One Sunday in November, in the only square in the Salamanca district, a group of people linked to the 60ymucho + platform meet for the first time to have an aperitif, which works and coordinates to improve the lives of seniors. Like them, there are other associations in different parts of Spain (Viejenials, VidaSilver…), which are walking in the same direction. The event is attended by 40 interested parties from a wide age group – from 50 years to 80 -. They are married couples, widowers, divorcees and above all friends who want to expand their circle.

Many are retired and others on the threshold of this life disruption. They appear little by little. One of them intervenes: “I have 17 days left for retirement, as is the sentence.” Another woman points out: “I was a teacher, well I am,” she corrects herself. Retirement is an abyss for many. Omar Culi, doctor and director of the Aging Chair at the University of Valencia, explains that, although it should not be the case, retirement is a change of role that is sometimes a kind of stigmatization: “You go from an active phase to the one that you contribute to society to a liability and to be ‘helped’ because you collect a pension ”. The doctor clarifies that it is not about imposing a set of family obligations and taking care of the grandchildren. It is one more stage of life in which the person has to choose what to do. “Older people can get tired, but they have to do it with whatever they want.”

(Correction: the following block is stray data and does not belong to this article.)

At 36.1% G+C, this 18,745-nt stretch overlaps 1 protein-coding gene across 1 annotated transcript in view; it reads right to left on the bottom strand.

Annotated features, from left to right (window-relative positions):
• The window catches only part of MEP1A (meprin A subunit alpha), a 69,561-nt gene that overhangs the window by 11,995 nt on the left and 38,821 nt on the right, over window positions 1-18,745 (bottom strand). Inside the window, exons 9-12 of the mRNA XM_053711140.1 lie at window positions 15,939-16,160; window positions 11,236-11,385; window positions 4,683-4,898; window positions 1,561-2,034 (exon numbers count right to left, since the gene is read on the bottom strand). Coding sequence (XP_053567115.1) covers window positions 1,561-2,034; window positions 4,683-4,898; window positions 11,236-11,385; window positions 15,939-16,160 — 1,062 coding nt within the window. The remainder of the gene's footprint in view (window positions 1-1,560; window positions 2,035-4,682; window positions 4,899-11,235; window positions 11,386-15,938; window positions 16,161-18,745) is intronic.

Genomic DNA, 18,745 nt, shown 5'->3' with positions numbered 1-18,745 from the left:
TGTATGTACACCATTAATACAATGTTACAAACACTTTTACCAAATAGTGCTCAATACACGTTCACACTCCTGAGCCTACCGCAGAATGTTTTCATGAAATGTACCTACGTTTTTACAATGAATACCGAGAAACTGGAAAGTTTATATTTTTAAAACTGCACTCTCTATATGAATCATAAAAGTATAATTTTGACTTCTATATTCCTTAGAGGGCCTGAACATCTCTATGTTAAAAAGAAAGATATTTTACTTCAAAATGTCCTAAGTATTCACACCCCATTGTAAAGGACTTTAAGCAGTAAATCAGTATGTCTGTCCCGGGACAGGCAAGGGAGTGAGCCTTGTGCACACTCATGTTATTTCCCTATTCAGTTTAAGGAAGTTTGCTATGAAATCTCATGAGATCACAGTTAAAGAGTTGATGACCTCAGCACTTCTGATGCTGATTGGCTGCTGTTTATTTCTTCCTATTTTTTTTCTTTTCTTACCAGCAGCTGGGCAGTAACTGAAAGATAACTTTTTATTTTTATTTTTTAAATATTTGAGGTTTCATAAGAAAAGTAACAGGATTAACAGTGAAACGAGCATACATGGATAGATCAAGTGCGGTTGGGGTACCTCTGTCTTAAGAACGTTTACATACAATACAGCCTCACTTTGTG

See also  England reaping long-term benefits from early blooding of key figure Declan Rice

The mood of everyone who attends the aperitif is positive, proactive and enthusiastic. They introduce themselves and also confess, and somehow, they embody all the possible faces that life has beyond 60. Eduardo opens his speech like this: “I really like to do networking“, But Pilar admits:” I’m not modern at all. ” She says that “it is released in the third age” because it has just turned 65. She is accompanied by her husband. She recognizes that it is a stage and they are looking for a way to face it because the last of their daughters has left home: “The house has been left empty.” Her husband justifies his attendance: “My theme is that I have retired.” And Juan, who got divorced a year ago, opens up on the channel: “I’m very shy, I’m alone because I don’t have anyone and I’ve lost contact with my friends.” Concha also thinks that “at this age one is more alone”, but there are those who liven up the atmosphere: “Better to order paella for two than for one”.